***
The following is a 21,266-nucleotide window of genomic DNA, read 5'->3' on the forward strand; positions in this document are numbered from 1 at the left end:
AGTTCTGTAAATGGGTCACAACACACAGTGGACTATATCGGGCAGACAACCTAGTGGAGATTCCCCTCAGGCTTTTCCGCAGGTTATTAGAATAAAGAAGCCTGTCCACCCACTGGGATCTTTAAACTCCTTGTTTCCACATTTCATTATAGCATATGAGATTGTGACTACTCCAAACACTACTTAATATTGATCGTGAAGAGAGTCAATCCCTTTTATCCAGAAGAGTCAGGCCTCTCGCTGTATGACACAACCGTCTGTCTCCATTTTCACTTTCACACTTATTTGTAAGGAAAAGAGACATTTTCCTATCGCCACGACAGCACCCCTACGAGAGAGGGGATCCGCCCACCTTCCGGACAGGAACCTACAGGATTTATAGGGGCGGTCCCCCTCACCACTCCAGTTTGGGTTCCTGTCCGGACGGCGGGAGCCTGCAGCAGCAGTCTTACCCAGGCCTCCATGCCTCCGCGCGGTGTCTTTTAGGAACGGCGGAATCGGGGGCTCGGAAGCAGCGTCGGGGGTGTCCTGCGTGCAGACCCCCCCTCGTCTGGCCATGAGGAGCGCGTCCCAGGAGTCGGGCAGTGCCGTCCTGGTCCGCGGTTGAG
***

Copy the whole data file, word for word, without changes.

The following is a 21,266-nucleotide window of genomic DNA, read 5'->3' on the forward strand; positions in this document are numbered from 1 at the left end:
AGTTCTGTAAATGGGTCACAACACACAGTGGACTATATCGGGCAGACAACCTAGTGGAGATTCCCCTCAGGCTTTTCCGCAGGTTATTAGAATAAAGAAGCCTGTCCACCCACTGGGATCTTTAAACTCCTTGTTTCCACATTTCATTATAGCATATGAGATTGTGACTACTCCAAACACTACTTAATATTGATCGTGAAGAGAGTCAATCCCTTTTATCCAGAAGAGTCAGGCCTCTCGCTGTATGACACAACCGTCTGTCTCCATTTTCACTTTCACACTTATTTGTAAGGAAAAGAGACATTTTCCTATCGCCACGACAGCACCCCTACGAGAGAGGGGATCCGCCCACCTTCCGGACAGGAACCTACAGGATTTATAGGGGCGGTCCCCCTCACCACTCCAGTTTGGGTTCCTGTCCGGACGGCGGGAGCCTGCAGCAGCAGTCTTACCCAGGCCTCCATGCCTCCGCGCGGTGTCTTTTAGGAACGGCGGAATCGGGGGCTCGGAAGCAGCGTCGGGGGTGTCCTGCGTGCAGACCCCCCCTCGTCTGGCCATGAGGAGCGCGTCCCAGGAGTCGGGCAGTGCCGTCCTGGTCCGCGGTTGAG